Yorkshire fined 400,000 pounds as punishment over racism charges

Yorkshire County Cricket Club have been handed an immediate 48-point deduction in the 2023 County Championship as well as fined 400,000 pounds by the independent Cricket Discipline Commission (CDC) as part of punishment over racism charges at the club.

The CDC has also issued a four-point deduction on the club from the 2023 T20 Blast competition.

Yorkshire had admitted to four amended charges in breach of ECB Directive 3.3, after which the CDC Panel held a sanction hearing on June 27 to determine the sanctions on the club.



The punishments on Yorkshire were given following charges of institutional racism in the club, especially after former player Azeem Rafiq’s revelations. These CDC sanction decisions have been made by an independent panel consisting of Tim O’Gorman (Chair of the CDC), Professor Seema Patel and Mark Milliken-Smith KC, who have also officially reprimanded the club.

Yorkshire’s breakdown of fine is as follows: 80,000 pounds in respect of Charge 1, 50,000 pounds in respect of Charge 2, 135,000 pounds in respect of Charge 3; and 135,000 pounds in respect of Charge 4. Of this sum, 300,000 pounds is to be suspended for a period of two years. The time to appeal against the charges on Yorkshire is till August 11.

Yorkshire said in a statement that it accepts the sanctions, but expressed disappointment over the points deduction in County Championship and T20 Blast competitions, which they say “affects players and staff at the club, who were not responsible for the situation”.

“We are disappointed to receive the points deductions which affects players and staff at the Club, who were not responsible for the situation. They have worked tirelessly on and off the field to rebuild Yorkshire into an inclusive and welcoming Club that reflects the communities it serves. Greater clarity over our situation will allow us all now to look ahead,” the club said.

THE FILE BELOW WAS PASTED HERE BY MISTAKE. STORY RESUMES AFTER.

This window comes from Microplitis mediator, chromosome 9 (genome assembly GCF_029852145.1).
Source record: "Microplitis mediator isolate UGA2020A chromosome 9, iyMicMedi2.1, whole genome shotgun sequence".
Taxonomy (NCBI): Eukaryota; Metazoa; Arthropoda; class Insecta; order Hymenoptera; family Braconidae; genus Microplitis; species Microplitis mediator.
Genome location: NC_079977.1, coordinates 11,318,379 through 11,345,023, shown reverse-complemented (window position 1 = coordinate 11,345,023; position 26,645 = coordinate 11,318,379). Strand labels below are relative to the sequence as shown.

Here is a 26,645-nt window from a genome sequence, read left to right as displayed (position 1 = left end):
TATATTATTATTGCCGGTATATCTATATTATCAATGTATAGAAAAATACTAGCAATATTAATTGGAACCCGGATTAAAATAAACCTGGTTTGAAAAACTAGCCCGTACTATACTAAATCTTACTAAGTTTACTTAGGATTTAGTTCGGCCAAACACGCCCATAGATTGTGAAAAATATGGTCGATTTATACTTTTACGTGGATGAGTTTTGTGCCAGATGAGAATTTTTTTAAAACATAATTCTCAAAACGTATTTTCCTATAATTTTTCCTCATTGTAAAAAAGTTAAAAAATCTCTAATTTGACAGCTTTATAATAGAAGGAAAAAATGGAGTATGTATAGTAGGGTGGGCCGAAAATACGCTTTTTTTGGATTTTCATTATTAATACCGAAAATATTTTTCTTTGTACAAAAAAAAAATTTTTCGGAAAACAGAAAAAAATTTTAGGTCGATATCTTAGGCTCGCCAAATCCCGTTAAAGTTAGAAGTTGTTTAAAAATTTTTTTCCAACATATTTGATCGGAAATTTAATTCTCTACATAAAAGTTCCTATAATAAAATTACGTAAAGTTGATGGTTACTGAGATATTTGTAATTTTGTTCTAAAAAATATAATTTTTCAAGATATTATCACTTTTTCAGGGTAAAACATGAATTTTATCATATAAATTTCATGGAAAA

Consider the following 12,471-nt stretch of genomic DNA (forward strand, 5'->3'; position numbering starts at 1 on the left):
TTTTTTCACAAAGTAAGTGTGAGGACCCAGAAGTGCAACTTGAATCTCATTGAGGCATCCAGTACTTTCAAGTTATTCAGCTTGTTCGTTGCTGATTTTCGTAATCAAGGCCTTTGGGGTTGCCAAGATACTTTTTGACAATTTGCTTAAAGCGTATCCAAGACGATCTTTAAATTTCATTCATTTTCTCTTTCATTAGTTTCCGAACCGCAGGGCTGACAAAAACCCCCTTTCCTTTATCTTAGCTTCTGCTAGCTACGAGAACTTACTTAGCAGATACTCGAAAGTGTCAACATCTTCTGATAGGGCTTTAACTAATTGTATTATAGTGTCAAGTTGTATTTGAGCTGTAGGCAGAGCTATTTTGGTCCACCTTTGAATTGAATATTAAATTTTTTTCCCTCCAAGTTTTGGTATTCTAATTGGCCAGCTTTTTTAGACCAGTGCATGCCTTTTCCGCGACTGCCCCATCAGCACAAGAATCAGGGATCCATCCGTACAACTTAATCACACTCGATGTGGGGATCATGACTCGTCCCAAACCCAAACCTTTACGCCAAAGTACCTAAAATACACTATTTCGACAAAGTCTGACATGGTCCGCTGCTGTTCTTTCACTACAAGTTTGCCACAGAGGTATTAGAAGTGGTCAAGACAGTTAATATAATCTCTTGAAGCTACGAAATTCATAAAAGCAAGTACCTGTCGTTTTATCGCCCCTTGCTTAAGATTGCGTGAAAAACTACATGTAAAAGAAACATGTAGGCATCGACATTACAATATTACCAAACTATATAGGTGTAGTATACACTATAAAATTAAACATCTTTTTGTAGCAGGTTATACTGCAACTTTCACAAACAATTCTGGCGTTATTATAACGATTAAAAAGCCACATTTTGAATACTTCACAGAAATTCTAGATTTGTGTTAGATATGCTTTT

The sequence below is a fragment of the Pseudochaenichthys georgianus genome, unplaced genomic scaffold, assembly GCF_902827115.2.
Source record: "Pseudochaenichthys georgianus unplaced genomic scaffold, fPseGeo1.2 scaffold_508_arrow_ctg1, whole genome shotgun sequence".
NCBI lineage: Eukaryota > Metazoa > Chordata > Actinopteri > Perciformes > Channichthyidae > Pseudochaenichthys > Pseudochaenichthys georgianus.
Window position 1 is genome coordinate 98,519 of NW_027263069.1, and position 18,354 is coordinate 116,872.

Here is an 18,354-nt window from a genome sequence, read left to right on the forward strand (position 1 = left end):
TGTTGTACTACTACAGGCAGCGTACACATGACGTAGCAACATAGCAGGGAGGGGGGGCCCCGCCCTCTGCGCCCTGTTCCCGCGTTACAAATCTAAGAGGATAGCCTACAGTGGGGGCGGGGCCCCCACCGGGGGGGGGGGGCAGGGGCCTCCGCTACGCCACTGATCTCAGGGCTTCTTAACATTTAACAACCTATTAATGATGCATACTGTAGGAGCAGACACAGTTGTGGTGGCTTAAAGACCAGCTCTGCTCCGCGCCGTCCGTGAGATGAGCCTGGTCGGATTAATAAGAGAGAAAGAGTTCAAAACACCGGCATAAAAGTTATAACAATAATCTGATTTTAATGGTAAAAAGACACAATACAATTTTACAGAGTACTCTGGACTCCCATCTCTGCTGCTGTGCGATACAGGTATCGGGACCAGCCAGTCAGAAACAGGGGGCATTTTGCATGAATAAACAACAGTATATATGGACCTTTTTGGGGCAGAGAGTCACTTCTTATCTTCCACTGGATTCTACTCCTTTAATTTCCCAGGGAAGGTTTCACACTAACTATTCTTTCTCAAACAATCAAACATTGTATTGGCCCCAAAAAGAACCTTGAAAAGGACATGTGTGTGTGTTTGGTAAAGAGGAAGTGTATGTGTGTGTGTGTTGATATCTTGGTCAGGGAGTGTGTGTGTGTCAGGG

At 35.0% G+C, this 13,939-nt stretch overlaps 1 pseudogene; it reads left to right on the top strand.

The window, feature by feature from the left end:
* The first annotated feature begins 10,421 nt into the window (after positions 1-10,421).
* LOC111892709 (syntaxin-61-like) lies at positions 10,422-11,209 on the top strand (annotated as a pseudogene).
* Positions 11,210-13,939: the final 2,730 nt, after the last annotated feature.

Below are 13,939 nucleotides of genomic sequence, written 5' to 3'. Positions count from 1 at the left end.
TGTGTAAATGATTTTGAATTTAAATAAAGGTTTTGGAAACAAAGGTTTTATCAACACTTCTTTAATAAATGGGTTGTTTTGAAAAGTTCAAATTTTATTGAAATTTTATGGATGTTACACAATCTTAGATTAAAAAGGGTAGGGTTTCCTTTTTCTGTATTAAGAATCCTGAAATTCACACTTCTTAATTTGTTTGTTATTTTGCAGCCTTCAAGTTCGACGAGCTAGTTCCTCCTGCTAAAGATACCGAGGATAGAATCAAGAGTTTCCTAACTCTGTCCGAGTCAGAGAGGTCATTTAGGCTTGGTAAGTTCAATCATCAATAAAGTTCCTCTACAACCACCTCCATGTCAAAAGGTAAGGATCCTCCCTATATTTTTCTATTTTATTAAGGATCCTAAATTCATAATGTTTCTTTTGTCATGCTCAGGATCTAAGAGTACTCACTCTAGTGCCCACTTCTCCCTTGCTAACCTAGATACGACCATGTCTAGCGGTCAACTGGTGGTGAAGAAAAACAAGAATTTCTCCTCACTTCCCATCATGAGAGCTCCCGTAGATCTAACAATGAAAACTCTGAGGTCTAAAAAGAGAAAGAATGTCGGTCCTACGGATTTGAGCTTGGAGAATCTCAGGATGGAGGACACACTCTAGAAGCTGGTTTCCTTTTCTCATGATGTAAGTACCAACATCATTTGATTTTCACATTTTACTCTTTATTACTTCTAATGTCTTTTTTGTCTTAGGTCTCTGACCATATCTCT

“There remains much to do, but we have made significant investments to put in place best practice processes and procedures, as well as driving equity, diversity and inclusion through a new framework and taking important steps to improve the matchday experience to encourage greater inclusivity and tackle discrimination. This is in addition to the real progress we have seen on our Performance Pathway, ensuring young cricketers from all backgrounds can take part regardless of their economic circumstances,” it added.

Meanwhile, ECB Chief Executive Officer Richard Gould said that there can be no place for racism in the game and the penalties announced by the CDC mark the end of a thorough disciplinary process.

“These were serious charges relating to racism over a prolonged period. There can be no place for racism in our game, and the penalties announced by the Cricket Discipline Commission mark the end of a thorough disciplinary process. No one should have to experience what Azeem Rafiq went through in cricket, and we once again thank him for his courage in speaking out,” said Gould.

“Since this hearing took place, the Independent Commission for Equity in Cricket has published its report which demonstrates just how much there still is for our game to do in order to stamp out discrimination and become the inclusive sport we all want to be. We must work together as a game to learn from the events that led to this case, and to respond thoroughly to that report.

We recognise that Yorkshire County Cricket Club has made significant progress since Azeem came forward, first under Lord Patel’s leadership and since then under its current management, and is committed to becoming an inclusive club. They have set the club on a path to a much brighter and more inclusive future, and we will continue to support the new leadership at Yorkshire to build on the progress made so far,” he added.

News Desk

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